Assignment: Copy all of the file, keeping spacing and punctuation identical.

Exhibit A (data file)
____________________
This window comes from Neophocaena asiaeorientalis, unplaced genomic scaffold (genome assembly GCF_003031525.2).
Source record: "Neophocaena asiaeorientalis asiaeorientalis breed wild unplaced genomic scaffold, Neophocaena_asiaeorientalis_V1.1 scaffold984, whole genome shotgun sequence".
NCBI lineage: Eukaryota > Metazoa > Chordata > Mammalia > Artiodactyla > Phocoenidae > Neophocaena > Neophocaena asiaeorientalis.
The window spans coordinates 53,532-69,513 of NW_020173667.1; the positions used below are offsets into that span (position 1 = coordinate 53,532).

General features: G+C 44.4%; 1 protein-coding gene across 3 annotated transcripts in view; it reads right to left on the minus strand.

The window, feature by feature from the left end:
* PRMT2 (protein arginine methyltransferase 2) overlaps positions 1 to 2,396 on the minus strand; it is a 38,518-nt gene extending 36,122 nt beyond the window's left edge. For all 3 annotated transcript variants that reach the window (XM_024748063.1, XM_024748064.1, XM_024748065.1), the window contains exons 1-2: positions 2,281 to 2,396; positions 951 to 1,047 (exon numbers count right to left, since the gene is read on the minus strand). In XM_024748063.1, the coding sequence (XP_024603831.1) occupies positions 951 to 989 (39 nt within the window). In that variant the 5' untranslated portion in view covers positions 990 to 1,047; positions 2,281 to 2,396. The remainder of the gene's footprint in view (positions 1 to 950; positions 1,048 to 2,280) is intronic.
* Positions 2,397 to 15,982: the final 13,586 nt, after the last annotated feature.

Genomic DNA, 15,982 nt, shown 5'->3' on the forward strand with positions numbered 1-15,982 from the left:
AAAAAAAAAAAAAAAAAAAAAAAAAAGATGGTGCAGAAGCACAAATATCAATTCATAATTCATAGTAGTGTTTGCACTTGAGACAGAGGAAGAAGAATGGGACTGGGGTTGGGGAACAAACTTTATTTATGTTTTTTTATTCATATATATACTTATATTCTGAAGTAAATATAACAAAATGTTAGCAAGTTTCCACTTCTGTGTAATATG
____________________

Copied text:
This window comes from Neophocaena asiaeorientalis, unplaced genomic scaffold (genome assembly GCF_003031525.2).
Source record: "Neophocaena asiaeorientalis asiaeorientalis breed wild unplaced genomic scaffold, Neophocaena_asiaeorientalis_V1.1 scaffold984, whole genome shotgun sequence".
NCBI lineage: Eukaryota > Metazoa > Chordata > Mammalia > Artiodactyla > Phocoenidae > Neophocaena > Neophocaena asiaeorientalis.
The window spans coordinates 53,532-69,513 of NW_020173667.1; the positions used below are offsets into that span (position 1 = coordinate 53,532).

General features: G+C 44.4%; 1 protein-coding gene across 3 annotated transcripts in view; it reads right to left on the minus strand.

The window, feature by feature from the left end:
* PRMT2 (protein arginine methyltransferase 2) overlaps positions 1 to 2,396 on the minus strand; it is a 38,518-nt gene extending 36,122 nt beyond the window's left edge. For all 3 annotated transcript variants that reach the window (XM_024748063.1, XM_024748064.1, XM_024748065.1), the window contains exons 1-2: positions 2,281 to 2,396; positions 951 to 1,047 (exon numbers count right to left, since the gene is read on the minus strand). In XM_024748063.1, the coding sequence (XP_024603831.1) occupies positions 951 to 989 (39 nt within the window). In that variant the 5' untranslated portion in view covers positions 990 to 1,047; positions 2,281 to 2,396. The remainder of the gene's footprint in view (positions 1 to 950; positions 1,048 to 2,280) is intronic.
* Positions 2,397 to 15,982: the final 13,586 nt, after the last annotated feature.

Genomic DNA, 15,982 nt, shown 5'->3' on the forward strand with positions numbered 1-15,982 from the left:
AAAAAAAAAAAAAAAAAAAAAAAAAAGATGGTGCAGAAGCACAAATATCAATTCATAATTCATAGTAGTGTTTGCACTTGAGACAGAGGAAGAAGAATGGGACTGGGGTTGGGGAACAAACTTTATTTATGTTTTTTTATTCATATATATACTTATATTCTGAAGTAAATATAACAAAATGTTAGCAAGTTTCCACTTCTGTGTAATATG